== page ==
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1963 Topps #459 Dick LeMay [#a] SCARCEST MID SERIES (Cubs)


Price = $ 29.95
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1963 Topps #459 Dick LeMay [#a] SCARCEST MID SERIES (Cubs) Baseball cards value
         

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Baseball

1953 Topps Baseball Cards
Checklist & Values


The 1953 Topps set is a collection of gorgeous portraits drawn by the leading sports artists of the day. Key cards in the 1953 Topps set include: Jackie Robinson, Mickey Mantle, Willie Mays & Satchel Paige. Satchel Paige had his name spelled incorrectly (2 'L') on the card front.

As with all Topps sets from the 1950's & 1960's, 1953 Topps was issued in series, (#1-85, #86-165, #166-220 & #221-280) with the final series "High Numbers" the least produced, least available and thus the most costly. Topps and Bowman still at war likely accounts for the 6 missing #'s from the High Number series.

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Baseball

1974 Topps DECKLE EDGE
Checklist & Values


This scarce 72-card test issue set was released with very limited East Coast distribution making them quite scarce. Officially simply called "Topps Baseball Photos", their serrated or "DECKLED" edge gave them the name they go by today. The 2 7/8" x 5" inch cards were sold in 2 card packs with gum or 3 card packs without for 5 cents.
Click to enlarge Complete Proof Sheet on left
Fronts are similar to b&w Exhibit Postcards from the 50's with photos and facsimile autographs. The backs make this very scarce test issue more interesting ! They feature handwritten script of player's name, team, position & date and location of the photograph as well as a mock newspaper article.

This was Topps 2nd "Deckle Edge" issue, their first being the smaller and more common 1969 Topps Deckle Edge inserts in 1969 Topps packs.

Variations of 1974 Topps Deckle Edge exist, making this issue more fun and challenging to collect. Backs can be found in gray or a much scarcer white. Also, more limited proof versions with non-scalloped edges exist and can be found with and without card numbers.

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Baseball

1952 Topps Baseball Cards
Checklist & Values


1952 is often thought of as Topps 1st baseball card set, but it was not.
Topps issued several smaller baseball card sets prior to their huge 1952 set.
Topps buzz word was "BIGGER is BETTER" for their 1952 Topps set which Topps described as: "GIANT IN BOTH SIZE and NUMBER of CARDS" (407).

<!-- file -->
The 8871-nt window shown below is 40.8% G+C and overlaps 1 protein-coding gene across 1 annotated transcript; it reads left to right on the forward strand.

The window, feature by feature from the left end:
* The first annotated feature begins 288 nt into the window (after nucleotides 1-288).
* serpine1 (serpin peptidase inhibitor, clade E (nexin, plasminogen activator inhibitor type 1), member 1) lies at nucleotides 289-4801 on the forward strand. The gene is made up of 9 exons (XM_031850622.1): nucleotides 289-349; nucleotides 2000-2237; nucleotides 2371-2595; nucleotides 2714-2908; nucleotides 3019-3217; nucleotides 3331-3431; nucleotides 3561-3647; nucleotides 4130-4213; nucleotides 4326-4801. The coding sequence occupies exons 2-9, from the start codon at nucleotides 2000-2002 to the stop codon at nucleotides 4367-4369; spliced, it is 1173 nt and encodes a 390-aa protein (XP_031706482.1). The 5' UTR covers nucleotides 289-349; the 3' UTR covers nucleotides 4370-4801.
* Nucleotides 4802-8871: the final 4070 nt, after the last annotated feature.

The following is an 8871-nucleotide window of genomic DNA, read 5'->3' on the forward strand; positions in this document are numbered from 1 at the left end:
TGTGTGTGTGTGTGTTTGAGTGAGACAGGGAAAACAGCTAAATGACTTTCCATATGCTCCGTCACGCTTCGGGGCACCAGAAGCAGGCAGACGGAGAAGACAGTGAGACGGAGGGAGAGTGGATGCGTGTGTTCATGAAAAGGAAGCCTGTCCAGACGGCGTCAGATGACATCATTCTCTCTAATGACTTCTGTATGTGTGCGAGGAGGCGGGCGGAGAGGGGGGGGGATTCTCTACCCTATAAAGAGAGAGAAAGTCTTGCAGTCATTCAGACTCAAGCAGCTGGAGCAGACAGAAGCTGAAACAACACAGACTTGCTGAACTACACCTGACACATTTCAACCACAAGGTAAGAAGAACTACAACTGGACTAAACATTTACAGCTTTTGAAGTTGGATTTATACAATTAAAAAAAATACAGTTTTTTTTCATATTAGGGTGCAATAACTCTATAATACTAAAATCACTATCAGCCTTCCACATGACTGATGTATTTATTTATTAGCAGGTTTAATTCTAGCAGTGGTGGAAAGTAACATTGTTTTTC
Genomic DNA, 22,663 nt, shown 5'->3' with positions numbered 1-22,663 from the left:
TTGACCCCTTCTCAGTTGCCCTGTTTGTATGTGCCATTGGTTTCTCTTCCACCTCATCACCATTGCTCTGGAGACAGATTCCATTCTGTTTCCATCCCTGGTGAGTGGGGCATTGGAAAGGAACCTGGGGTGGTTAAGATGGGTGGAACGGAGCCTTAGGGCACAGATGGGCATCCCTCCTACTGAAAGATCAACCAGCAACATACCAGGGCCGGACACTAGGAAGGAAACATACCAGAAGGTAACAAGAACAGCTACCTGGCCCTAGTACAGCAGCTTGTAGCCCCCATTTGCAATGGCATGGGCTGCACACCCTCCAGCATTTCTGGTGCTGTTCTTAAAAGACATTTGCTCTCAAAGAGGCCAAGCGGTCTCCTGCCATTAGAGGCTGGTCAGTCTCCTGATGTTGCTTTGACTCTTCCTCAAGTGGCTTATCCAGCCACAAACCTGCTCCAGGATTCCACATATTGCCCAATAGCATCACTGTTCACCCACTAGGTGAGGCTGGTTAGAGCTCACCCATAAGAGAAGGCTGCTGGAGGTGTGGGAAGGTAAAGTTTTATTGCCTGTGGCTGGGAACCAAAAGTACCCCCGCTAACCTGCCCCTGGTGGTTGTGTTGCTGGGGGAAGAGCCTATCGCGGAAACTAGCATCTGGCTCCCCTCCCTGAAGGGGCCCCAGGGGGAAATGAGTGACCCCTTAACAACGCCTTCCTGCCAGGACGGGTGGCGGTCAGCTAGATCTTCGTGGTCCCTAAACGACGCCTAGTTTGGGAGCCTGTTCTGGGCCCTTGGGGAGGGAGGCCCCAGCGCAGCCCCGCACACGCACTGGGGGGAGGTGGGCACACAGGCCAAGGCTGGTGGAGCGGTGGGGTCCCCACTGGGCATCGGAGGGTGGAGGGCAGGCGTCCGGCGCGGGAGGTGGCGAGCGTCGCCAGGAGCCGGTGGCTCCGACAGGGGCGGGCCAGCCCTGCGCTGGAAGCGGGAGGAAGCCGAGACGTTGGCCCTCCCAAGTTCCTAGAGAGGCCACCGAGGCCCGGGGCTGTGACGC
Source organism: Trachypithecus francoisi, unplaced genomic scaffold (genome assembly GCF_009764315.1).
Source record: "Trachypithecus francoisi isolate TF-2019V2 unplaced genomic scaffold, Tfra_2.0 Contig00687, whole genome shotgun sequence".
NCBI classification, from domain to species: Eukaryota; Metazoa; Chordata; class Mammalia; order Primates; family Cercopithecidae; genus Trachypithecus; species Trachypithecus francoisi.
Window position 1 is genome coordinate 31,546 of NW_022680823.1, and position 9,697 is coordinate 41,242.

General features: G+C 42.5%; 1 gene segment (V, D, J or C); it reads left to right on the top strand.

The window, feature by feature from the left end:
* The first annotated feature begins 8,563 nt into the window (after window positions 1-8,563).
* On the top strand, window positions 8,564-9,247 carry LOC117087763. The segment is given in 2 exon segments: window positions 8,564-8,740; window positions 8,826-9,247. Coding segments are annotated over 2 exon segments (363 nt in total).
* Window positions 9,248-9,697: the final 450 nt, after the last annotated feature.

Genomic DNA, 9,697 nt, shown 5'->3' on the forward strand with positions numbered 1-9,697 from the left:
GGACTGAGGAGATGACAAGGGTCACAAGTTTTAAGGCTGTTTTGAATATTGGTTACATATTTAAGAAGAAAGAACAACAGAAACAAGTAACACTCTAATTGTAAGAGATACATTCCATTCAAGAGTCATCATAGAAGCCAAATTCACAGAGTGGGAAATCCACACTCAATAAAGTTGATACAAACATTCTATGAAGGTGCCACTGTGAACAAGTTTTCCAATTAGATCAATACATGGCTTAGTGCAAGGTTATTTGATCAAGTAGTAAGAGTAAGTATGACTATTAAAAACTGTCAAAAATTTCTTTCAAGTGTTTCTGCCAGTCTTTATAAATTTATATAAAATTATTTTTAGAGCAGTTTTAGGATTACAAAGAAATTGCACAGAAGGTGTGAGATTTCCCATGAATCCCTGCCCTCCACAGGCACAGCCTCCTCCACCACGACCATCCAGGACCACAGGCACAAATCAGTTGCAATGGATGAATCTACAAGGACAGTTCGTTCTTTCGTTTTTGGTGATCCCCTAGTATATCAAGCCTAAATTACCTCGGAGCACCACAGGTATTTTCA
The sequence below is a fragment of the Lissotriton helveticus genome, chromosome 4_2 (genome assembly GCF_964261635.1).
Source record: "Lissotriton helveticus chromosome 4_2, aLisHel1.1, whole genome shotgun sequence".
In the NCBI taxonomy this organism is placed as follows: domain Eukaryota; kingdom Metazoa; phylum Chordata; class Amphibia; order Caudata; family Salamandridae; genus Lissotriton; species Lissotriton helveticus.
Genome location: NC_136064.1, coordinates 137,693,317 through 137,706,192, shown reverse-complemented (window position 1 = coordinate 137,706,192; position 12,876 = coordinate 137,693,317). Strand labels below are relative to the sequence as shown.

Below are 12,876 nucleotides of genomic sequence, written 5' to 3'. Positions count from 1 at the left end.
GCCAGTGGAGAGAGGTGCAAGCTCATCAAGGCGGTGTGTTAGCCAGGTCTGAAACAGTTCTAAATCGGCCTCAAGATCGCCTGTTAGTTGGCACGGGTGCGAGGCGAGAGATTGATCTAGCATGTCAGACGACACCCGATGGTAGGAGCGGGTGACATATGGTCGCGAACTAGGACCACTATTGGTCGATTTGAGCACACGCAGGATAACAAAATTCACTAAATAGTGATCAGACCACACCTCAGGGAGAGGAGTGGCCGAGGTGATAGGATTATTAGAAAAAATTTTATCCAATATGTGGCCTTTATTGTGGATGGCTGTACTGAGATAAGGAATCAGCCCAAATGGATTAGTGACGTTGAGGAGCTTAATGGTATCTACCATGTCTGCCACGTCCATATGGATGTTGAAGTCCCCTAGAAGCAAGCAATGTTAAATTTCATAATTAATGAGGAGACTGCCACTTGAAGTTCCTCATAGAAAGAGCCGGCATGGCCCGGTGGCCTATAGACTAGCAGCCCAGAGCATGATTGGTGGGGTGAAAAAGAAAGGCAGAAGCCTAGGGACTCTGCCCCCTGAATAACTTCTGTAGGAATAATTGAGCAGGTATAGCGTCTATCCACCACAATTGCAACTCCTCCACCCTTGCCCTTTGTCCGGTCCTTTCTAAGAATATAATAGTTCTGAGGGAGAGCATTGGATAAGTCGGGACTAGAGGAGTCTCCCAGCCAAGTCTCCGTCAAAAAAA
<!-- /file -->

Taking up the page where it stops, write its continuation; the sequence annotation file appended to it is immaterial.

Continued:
Key card in the 1952 Topps set is #311 MICKEY MANTLE. Often called Mickey Mantle's Rookie card - BUT IT IS NOT. That honor goes to his 1951 Bowman.
1952 Topps "High Numbers" (#311-#407), are very, very scarce with an interesting story:
This HUGE set was released in series weeks apart. By the last (6th) series, baseball season was over and football starting. Candy shops had plenty of baseball cards from earlier series so most cancelled their orders for the last series creating the scarcity.

Adding interest is how Topps disposed of the now un-needed cards including THOUSANDS of 1952 Topps MICKEY MANTLE's. They dumped them into the Atlantic Ocean like most of New York's trash in those days.

Click for complete 1952 Topps Baseball card checklist, values and prices.
Baseball
History Of O-Pee-Chee

O-Pee-Chee (OPC) based in Ontario Canada, is mostly thought of as the Canadian version of Topps but it actually pre-dates Topps by many years.

In 1933, OPC issued their first sports card set, the V304 Hockey cards and is currently in the tens of thousands. Their first baseball set was issued in 1937. It was similar to the 1934 Goudeys and Batter-Ups and the top player was Joe Dimaggio.

O-Pee-Chee created baseball card sets similar to TOpps from 1965 into the 1990's. At first OPC sets were much smaller than Topps and included just the first few series. Fronts & backs were nearly identical but with a small "Printed in Canada" on the back and the card stock was slightly different.

Baseball being much less popular in Canada, OPC print runs of their early years were between 1% and 10% of Topps making them exceedingly scarce !!!

Starting in 1970, Canadian legislation demanded all items produced in Canada carry both French & English so OPC baseball cards became bilingual with both languages included.
Other OPC differences include:
1971, OPC even changed the back design to a much more interesting back and also offered 14 different card photos not in the Topps set.
1972 OPC included a card of Gil Hodges mentioning his death that was not a part of the Topps set.
1974 OPC did not include any "Washington Nationals" variations.
1977 the card format remained like Topps but almost 1/3 of the OPC set had different poses/images than Topps.
In late 1970's, OPC card fronts appeared similar to Topps but sometimes included traded information saying "Now with XXXX". They were able to do this as the OPC cards were printed much later into the season.

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